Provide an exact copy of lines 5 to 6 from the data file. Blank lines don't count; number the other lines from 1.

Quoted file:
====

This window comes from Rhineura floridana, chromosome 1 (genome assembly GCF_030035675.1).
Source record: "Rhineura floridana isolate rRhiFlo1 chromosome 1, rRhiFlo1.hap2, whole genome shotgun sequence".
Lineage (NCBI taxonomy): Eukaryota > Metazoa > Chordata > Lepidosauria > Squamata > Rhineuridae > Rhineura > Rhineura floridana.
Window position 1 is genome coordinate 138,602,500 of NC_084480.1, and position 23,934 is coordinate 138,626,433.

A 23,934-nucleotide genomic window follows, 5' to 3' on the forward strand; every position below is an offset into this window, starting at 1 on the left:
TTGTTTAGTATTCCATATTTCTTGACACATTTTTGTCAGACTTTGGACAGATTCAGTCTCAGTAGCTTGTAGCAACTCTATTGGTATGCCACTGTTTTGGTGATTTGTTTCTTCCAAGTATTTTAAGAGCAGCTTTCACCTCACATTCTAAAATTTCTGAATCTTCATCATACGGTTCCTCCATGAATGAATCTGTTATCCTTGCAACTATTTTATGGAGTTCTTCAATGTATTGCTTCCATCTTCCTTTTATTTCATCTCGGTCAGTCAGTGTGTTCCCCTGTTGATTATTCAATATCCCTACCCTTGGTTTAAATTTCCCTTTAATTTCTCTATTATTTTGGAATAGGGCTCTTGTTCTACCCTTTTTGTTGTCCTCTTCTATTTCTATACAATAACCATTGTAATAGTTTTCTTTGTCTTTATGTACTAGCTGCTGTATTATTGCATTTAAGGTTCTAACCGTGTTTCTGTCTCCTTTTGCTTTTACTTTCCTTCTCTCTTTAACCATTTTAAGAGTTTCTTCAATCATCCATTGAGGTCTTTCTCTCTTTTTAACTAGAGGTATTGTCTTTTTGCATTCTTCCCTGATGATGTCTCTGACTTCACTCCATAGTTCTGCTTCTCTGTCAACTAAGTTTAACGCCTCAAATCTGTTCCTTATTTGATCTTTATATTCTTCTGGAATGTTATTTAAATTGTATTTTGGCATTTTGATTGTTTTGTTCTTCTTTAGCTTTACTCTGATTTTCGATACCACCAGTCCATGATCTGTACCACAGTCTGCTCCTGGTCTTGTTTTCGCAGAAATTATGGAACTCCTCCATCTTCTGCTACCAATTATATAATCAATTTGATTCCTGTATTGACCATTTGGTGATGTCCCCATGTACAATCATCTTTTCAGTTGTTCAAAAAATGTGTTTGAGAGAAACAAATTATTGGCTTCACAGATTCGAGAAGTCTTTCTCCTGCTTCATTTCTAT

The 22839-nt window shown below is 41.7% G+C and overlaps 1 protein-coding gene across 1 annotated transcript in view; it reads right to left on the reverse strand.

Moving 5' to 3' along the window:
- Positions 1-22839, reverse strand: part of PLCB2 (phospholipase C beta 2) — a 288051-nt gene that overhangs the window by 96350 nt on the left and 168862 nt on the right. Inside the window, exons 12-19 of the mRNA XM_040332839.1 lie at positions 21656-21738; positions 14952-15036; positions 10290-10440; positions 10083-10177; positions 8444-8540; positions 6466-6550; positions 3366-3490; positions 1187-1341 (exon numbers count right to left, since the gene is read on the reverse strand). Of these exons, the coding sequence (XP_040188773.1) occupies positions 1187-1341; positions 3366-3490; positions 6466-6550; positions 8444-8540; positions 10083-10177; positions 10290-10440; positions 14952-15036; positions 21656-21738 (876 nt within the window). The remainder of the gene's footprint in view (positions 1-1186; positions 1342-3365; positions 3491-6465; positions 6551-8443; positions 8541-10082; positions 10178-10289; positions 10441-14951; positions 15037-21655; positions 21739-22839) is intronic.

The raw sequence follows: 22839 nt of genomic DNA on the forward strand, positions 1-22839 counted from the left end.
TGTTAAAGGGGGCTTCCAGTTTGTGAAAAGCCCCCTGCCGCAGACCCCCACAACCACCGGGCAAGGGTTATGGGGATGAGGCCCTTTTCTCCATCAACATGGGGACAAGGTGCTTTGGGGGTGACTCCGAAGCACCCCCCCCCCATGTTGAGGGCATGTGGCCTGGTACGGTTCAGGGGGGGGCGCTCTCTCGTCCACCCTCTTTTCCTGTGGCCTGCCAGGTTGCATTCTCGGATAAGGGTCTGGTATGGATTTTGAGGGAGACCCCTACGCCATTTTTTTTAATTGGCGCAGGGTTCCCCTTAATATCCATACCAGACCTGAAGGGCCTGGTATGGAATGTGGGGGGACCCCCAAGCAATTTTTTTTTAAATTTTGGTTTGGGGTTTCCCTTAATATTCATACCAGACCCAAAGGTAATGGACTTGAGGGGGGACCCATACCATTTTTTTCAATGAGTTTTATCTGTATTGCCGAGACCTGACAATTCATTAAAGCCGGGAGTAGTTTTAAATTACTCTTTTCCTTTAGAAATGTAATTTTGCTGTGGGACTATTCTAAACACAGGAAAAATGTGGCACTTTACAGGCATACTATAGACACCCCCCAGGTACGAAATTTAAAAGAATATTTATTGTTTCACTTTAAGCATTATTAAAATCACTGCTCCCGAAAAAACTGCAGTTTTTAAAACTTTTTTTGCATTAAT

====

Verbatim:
A 23,934-nucleotide genomic window follows, 5' to 3' on the forward strand; every position below is an offset into this window, starting at 1 on the left:
TTGTTTAGTATTCCATATTTCTTGACACATTTTTGTCAGACTTTGGACAGATTCAGTCTCAGTAGCTTGTAGCAACTCTATTGGTATGCCACTGTTTTGGTGATTTGTTTCTTCCAAGTATTTTAAGAGCAGCTTTCACCTCACATTCTAAAATTTCTGAATCTTCATCATACGGTTCCTCCATGAATGAATCTGTTATCCTTGCAACTATTTTATGGAGTTCTTCAATGTATTGCTTCCATCTTCCTTTTATTTCATCTCGGTCAGTCAGTGTGTTCCCCTGTTGATTATTCAATATCCCTACCCTTGGTTTAAATTTCCCTTTAATTTCTCTATTATTTTGGAATAGGGCTCTTGTTCTACCCTTTTTGTTGTCCTCTTCTATTTCTATACAATAACCATTGTAATAGTTTTCTTTGTCTTTATGTACTAGCTGCTGTATTATTGCATTTAAGGTTCTAACCGTGTTTCTGTCTCCTTTTGCTTTTACTTTCCTTCTCTCTTTAACCATTTTAAGAGTTTCTTCAATCATCCATTGAGGTCTTTCTCTCTTTTTAACTAGAGGTATTGTCTTTTTGCATTCTTCCCTGATGATGTCTCTGACTTCACTCCATAGTTCTGCTTCTCTGTCAACTAAGTTTAACGCCTCAAATCTGTTCCTTATTTGATCTTTATATTCTTCTGGAATGTTATTTAAATTGTATTTTGGCATTTTGATTGTTTTGTTCTTCTTTAGCTTTACTCTGATTTTCGATACCACCAGTCCATGATCTGTACCACAGTCTGCTCCTGGTCTTGTTTTCGCAGAAATTATGGAACTCCTCCATCTTCTGCTACCAATTATATAATCAATTTGATTCCTGTATTGACCATTTGGTGATGTCCCCATGTACAATCATCTTTTCAGTTGTTCAAAAAATGTGTTTGAGAGAAACAAATTATTGGCTTCACAGATTCGAGAAGTCTTTCTCCTGCTTCATTTCTAT